Disclaimer: Well, honestly. Would anyone believe I came up with ALL this on my own?
The endless party of last year. The Federation had desperately needed something to celebrate about, it seemed. For a moment they forgot about the myriad troubles that had plagued them for the near-decade that Voyager had been lost. Cardassians and the Dominion War, the Borg . . . perhaps that was the most celebrated achievement. The implosion of the Borg Collective and its subsequent limping retreat back into the far depths of space.
The temporal paradoxes gave her headaches to think about. The effects could have been erased, could have continued. Now that she was home -home earlier compared to some things- did the Admiral, such as she was, still exist? It seemed at least the pathogen had survived. Was that older version of herself still with them, then?
Kathryn shook her head, dispelling some of her musings. She glanced at her coffee mug. The beverage was cold. She still gloried in real coffee . . . she had practically lived off of it ever since hitting terra firma, much to the dismay of some. To her own dismay the ever insistent archivists at Starfleet Communications and Academy alike had sent up another kilometre-high pile of padds for her perusal. Copies of her official logs. She still stood firm on opening her personal logs. They could muck through all that when she was dead, no sooner.
"Clarify!" the hasty missives demanded, indicating various things in the logs. They had the most trouble with the later log entries, since she had included many unclear points. Aboard the ship, everything was understood as a matter of course. Voyager wasn't termed a family without reason. Every family has its nuances.
Voyager was no different, and in some cases she didn't want to clarify for the persnickety historians, librarians et al . . . but if she didn't, they'd speculate, and historical accounts would go out the window like they always did, into fantasy. It pained her to think of those years as "history" to be written about, analysed, rehashed, taught . . . God, taught. She was a subject in Starfleet history already, and she'd only been back a year.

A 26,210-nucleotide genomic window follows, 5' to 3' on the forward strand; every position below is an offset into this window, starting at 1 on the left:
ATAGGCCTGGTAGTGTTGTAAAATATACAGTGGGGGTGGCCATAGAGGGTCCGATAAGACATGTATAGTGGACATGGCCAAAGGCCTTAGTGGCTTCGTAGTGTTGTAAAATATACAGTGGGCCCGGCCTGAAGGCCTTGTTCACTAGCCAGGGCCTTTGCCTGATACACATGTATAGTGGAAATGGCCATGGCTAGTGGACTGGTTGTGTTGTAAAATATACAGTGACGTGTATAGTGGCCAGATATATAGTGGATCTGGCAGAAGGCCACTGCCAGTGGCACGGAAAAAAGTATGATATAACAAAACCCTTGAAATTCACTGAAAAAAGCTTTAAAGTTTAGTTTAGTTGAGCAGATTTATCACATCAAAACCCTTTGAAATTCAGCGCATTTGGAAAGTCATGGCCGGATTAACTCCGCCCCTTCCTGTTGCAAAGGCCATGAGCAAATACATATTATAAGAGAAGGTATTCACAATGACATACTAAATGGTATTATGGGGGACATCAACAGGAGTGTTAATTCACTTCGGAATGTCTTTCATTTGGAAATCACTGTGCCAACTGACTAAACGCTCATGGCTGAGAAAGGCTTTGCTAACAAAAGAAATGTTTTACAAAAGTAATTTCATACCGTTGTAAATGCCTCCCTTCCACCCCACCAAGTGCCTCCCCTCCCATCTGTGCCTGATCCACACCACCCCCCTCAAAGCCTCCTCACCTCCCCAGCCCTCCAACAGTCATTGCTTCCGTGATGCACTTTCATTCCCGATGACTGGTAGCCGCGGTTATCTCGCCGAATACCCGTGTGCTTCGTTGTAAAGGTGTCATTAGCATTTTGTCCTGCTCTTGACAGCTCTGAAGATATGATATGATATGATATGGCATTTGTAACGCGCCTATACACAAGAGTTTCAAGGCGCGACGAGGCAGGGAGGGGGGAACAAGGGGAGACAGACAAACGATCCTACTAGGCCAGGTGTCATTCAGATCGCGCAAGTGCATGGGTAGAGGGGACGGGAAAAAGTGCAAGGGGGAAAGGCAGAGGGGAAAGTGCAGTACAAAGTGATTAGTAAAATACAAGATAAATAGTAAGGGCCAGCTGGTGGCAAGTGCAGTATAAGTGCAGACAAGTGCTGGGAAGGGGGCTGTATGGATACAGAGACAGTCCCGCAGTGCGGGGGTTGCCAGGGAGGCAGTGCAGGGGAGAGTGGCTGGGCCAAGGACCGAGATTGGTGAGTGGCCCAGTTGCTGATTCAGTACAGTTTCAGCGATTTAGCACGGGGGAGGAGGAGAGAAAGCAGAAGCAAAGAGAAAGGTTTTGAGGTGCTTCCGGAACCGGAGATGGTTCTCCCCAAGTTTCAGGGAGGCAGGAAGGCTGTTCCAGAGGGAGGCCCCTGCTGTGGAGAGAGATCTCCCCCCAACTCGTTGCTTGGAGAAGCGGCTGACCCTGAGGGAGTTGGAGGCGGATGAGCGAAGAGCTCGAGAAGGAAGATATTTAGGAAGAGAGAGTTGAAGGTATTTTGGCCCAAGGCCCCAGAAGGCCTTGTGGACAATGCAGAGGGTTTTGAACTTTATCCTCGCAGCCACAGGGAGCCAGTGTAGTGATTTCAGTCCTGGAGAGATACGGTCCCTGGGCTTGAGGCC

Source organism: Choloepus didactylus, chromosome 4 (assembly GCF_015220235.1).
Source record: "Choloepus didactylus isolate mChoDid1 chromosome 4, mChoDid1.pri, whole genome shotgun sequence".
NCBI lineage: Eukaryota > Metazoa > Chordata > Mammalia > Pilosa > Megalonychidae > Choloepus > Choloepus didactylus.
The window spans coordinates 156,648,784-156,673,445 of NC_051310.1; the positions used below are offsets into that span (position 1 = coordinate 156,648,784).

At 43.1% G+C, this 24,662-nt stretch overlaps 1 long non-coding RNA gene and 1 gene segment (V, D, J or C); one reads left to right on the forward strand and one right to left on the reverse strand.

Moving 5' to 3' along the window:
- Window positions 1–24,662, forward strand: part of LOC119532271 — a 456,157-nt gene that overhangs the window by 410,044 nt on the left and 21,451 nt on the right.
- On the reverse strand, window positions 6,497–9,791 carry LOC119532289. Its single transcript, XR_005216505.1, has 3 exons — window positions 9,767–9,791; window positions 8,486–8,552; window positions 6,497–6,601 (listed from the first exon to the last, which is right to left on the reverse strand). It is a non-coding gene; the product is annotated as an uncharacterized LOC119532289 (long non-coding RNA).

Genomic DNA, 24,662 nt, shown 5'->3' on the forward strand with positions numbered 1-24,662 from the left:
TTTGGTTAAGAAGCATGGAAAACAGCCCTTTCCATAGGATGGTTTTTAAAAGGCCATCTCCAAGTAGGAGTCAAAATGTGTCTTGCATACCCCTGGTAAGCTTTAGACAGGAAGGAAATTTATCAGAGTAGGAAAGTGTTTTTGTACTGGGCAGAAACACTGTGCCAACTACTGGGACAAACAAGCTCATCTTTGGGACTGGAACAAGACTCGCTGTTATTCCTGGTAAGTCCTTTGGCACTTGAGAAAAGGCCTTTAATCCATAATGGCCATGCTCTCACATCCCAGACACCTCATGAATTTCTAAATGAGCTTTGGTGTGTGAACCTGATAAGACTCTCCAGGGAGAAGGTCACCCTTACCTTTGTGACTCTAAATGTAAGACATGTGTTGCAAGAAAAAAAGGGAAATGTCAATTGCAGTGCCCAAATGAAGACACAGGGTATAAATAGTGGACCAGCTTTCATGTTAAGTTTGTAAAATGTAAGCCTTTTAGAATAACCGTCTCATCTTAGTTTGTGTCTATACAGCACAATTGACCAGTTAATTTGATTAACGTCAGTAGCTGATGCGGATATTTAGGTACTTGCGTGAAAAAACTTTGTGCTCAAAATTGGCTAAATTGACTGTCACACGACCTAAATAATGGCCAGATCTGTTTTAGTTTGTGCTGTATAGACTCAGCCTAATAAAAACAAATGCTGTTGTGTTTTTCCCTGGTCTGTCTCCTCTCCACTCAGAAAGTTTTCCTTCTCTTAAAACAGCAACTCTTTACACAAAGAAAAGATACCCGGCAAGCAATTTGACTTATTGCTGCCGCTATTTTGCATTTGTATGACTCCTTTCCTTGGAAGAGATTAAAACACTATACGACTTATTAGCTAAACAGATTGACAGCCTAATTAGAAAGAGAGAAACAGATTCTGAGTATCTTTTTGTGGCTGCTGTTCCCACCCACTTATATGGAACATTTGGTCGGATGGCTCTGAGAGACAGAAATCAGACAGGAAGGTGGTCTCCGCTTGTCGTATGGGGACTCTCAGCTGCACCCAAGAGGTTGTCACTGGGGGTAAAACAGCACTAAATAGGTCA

And in a year, Starfleet had taken Voyager out of duty and turned it into a museum as the Admiral had described. For a while, she'd wondered if they were even going to let them take their personal effects of the ship . . . but she had to admit that the ready room looked pretty bare now.
That little plan had been enacted but the ever-busy Admiral Paris, who was nearly as aggravating as the archivists when it came to her logs. His no-longer-so-errant son had taken his chances when they landed and was now most officially AWOL . . . along with his wife and their year-old daughter. She knew exactly where he was and why he was hiding. Admiral Paris would grill him to death over his apparent miraculous reform if she ever let on. Miraculous? Wasn't seven years quite enough time, honestly? Why couldn't they leave it all alone? Like anyone wanted to talk about half the things that went on . . .
Poor Seven had been practically interned at Starfleet Medical for her first three months on Earth until they all raised enough of a racket about it to get the overeager scientists to lay off. The Doctor had proved quite resourceful and useful in that capacity. He had been had his most abrasive the whole time, wrangling at the Starfleet doctors with endless holographic energy. Kathryn had been on damage control . . . trying to keep Chakotay from falling apart.